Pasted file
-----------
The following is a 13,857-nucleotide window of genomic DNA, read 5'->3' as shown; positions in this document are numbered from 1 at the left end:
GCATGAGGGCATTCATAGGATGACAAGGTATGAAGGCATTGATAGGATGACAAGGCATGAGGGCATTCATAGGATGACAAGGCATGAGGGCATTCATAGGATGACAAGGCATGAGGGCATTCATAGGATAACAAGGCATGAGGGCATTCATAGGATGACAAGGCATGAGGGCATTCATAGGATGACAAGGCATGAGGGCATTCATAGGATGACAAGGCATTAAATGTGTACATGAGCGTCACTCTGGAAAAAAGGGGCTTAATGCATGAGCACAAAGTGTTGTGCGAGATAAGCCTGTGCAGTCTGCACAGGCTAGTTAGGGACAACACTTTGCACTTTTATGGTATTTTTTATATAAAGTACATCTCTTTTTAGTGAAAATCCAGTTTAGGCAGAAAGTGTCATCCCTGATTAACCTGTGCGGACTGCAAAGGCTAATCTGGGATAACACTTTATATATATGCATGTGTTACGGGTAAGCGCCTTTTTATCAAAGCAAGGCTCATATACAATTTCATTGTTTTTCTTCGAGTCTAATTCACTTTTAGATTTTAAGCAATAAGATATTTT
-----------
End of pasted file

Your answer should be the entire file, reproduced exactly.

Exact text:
The following is a 13,857-nucleotide window of genomic DNA, read 5'->3' as shown; positions in this document are numbered from 1 at the left end:
GCATGAGGGCATTCATAGGATGACAAGGTATGAAGGCATTGATAGGATGACAAGGCATGAGGGCATTCATAGGATGACAAGGCATGAGGGCATTCATAGGATGACAAGGCATGAGGGCATTCATAGGATAACAAGGCATGAGGGCATTCATAGGATGACAAGGCATGAGGGCATTCATAGGATGACAAGGCATGAGGGCATTCATAGGATGACAAGGCATTAAATGTGTACATGAGCGTCACTCTGGAAAAAAGGGGCTTAATGCATGAGCACAAAGTGTTGTGCGAGATAAGCCTGTGCAGTCTGCACAGGCTAGTTAGGGACAACACTTTGCACTTTTATGGTATTTTTTATATAAAGTACATCTCTTTTTAGTGAAAATCCAGTTTAGGCAGAAAGTGTCATCCCTGATTAACCTGTGCGGACTGCAAAGGCTAATCTGGGATAACACTTTATATATATGCATGTGTTACGGGTAAGCGCCTTTTTATCAAAGCAAGGCTCATATACAATTTCATTGTTTTTCTTCGAGTCTAATTCACTTTTAGATTTTAAGCAATAAGATATTTT